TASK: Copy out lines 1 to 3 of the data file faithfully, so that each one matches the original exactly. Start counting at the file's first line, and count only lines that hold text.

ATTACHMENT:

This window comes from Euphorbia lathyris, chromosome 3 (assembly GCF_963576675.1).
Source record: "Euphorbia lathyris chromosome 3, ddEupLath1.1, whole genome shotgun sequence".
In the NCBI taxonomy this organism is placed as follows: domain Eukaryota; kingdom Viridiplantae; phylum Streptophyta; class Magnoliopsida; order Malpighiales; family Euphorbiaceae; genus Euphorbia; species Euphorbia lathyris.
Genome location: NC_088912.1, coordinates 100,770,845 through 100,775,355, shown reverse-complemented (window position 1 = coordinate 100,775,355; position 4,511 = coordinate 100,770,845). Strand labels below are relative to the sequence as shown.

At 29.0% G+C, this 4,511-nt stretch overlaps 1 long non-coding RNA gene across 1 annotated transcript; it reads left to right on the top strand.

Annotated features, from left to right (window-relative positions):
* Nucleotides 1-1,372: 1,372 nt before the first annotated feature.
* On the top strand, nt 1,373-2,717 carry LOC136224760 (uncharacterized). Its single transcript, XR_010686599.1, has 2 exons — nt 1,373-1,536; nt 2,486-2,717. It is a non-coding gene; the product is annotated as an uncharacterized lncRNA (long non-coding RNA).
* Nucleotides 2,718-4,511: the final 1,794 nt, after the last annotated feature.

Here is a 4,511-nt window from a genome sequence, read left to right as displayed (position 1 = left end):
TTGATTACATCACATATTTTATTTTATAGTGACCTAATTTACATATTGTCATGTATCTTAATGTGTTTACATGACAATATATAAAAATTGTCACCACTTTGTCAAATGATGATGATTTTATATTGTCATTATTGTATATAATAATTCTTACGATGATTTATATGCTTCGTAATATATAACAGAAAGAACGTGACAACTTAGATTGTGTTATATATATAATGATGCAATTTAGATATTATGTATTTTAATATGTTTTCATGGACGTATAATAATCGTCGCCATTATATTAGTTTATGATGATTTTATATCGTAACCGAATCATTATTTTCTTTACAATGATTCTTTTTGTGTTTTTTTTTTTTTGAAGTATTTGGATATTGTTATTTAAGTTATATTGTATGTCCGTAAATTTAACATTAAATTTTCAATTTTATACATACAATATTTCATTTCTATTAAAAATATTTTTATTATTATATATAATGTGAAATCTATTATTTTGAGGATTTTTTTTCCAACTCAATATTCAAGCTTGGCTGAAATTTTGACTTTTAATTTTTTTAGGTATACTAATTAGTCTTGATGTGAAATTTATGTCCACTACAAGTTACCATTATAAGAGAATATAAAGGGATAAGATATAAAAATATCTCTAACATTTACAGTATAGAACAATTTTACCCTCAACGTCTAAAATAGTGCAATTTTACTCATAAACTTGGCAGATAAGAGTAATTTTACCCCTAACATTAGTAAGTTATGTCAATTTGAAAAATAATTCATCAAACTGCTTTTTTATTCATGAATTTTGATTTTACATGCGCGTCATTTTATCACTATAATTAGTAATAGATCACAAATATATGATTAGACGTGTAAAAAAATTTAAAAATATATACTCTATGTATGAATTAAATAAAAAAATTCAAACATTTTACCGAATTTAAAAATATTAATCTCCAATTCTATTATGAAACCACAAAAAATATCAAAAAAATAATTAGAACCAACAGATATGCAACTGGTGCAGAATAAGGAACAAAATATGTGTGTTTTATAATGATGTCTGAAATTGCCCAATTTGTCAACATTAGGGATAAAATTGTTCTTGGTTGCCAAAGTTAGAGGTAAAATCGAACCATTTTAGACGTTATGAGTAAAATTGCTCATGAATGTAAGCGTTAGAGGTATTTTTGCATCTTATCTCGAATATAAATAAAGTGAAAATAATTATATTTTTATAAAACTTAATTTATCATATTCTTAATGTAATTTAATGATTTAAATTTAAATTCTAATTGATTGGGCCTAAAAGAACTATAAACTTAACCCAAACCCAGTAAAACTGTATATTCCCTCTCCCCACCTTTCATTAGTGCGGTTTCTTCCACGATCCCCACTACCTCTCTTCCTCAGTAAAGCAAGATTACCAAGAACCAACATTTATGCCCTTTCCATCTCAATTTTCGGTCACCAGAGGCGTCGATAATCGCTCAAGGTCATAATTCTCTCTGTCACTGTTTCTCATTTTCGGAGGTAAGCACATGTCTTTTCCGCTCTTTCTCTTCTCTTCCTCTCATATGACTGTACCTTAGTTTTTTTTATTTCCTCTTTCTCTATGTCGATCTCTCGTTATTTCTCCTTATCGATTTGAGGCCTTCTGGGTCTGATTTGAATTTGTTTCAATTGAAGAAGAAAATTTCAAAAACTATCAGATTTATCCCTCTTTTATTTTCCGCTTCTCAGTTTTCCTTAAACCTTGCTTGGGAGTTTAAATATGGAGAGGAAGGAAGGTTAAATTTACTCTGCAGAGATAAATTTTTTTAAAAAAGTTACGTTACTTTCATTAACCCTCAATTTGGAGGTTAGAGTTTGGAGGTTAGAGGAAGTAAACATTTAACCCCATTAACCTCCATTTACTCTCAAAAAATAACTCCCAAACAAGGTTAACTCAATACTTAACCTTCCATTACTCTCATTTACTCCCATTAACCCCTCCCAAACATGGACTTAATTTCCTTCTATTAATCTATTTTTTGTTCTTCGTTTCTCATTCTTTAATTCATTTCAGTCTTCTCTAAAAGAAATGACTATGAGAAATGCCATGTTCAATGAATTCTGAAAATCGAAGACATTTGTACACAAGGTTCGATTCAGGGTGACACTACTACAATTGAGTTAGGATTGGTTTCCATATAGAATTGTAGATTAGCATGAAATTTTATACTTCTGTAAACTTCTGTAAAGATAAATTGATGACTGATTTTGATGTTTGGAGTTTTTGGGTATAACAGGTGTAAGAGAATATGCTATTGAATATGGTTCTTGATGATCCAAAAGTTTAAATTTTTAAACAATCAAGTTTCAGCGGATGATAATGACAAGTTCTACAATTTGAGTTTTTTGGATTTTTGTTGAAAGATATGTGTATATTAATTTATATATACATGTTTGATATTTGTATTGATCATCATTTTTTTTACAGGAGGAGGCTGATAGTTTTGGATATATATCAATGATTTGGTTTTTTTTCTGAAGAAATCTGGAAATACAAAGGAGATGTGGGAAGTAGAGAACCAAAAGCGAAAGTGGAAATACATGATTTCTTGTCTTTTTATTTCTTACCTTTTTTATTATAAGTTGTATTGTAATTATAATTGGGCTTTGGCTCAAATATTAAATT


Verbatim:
This window comes from Euphorbia lathyris, chromosome 3 (assembly GCF_963576675.1).
Source record: "Euphorbia lathyris chromosome 3, ddEupLath1.1, whole genome shotgun sequence".
In the NCBI taxonomy this organism is placed as follows: domain Eukaryota; kingdom Viridiplantae; phylum Streptophyta; class Magnoliopsida; order Malpighiales; family Euphorbiaceae; genus Euphorbia; species Euphorbia lathyris.